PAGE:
You are not permitted to download, save or email this image. Visit image gallery to purchase the image.
As we approach the festive season and look forward to spending time in the company of family and friends, the events caused by the eruption of Whakaari-White Island seem all the more tragic.
For those caught up in this event, what should have been an interesting and exciting end to 2019 has ended in suffering and grief.
To me it is a salient reminder that in life we run risks all the time. Sometimes we take these risks knowingly and at other times we do this through ignorance.
The reality is when we don’t experience a negative consequence personally, we can easily become complacent; we end up discounting the true risk that we are taking.
I was recently talking with a client who works as a chemical engineer in petroleum exploration. He explained in that industry there are some potential outcomes so horrendous merely reducing their probability is not enough. The goal has to be the practical elimination of those risks.
As an adviser, I encourage my clients to think about the risks they face when investing under three headings: volatility risk, liquidity risk and the risk of permanent capital loss.
Volatility risk relates to the variability of returns. This risk is the one most clients intuitively understand; you can accept a low return with low volatility, or you can seek a higher but more variable return. Your ability to profit from this risk is generally governed by your investment timeframe (i.e. how long you can wait to achieve the desired return) and your investment temperament (i.e. are you emotionally capable of continuing to hold an investment during a negative period?).
The risk questionnaires advisers often have their clients complete before making investment recommendations seek to understand the clients’ response to volatility.
Once this parameter is understood, an adviser can create a portfolio blended from cash, fixed interest, property and share investments.
There are good statistics to help guide both the client and the adviser in the discussion about the trade-off between the average rate of return they may receive and the risk they are taking.
However, it is important to understand investors can transform volatility risk into permanent capital loss if they lose their nerve and exit at the bottom of a market cycle.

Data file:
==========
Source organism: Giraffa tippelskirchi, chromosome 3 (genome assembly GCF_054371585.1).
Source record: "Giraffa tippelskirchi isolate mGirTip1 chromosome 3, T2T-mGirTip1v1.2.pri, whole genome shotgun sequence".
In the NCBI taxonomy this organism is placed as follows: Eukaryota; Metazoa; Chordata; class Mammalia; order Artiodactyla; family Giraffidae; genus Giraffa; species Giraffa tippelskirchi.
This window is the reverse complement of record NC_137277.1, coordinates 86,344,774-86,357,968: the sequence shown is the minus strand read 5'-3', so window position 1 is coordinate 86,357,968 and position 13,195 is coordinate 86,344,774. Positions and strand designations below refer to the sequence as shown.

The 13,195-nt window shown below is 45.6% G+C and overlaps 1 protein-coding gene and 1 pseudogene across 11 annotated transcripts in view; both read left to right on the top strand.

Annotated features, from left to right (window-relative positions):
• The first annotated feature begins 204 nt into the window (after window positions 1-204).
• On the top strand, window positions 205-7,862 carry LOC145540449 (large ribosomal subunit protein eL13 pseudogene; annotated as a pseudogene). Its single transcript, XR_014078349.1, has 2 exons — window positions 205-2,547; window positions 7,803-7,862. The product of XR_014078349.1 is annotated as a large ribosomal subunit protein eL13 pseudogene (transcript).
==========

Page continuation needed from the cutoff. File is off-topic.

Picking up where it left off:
The second risk is liquidity risk. This is the risk that you might not be able to access your investment when you need to, or you may need to sell at a discount to access it.
Direct property investment is an example in which liquidity risk can exist. The difficulty is that quantifying this risk in advance is problematic.
Whether you can find a buyer at the price you want at some future point in time is generally unknown. If you are going to accept liquidity risk, then what additional return should you be paid as compensation? In my view, many investors tend to discount this risk.
The third risk relates to the possibility of permanent capital loss. For most clients, this risk is not too dissimilar to the extreme risk described by my chemical engineer. The impact of permanent capital loss can be catastrophic. Holding several separate investments can help manage this risk. However, the experience of investors in finance companies during the Global Financial Crisis showed it is possible for an entire sector to come under pressure and experience permanent capital loss. Fraud is another potential source of this risk.
The reality is humans have short memories. When investment markets have performed well for an extended period (as has generally been the case of late) we often underestimate the risk we are taking.
Investment risk can never be completely eliminated and, in fact, it is the acceptance of risk that helps drive return. However, as mentioned in introduction, it is the risks we are taking through ignorance that tend to blindside us. The role of an experienced adviser can help you identify and manage the range of investment risks you face.
Wishing you and your family a risk-reduced festive season.
Peter Ashworth is a principal of New Zealand Funds Management Limited, and is an authorised financial adviser in Dunedin.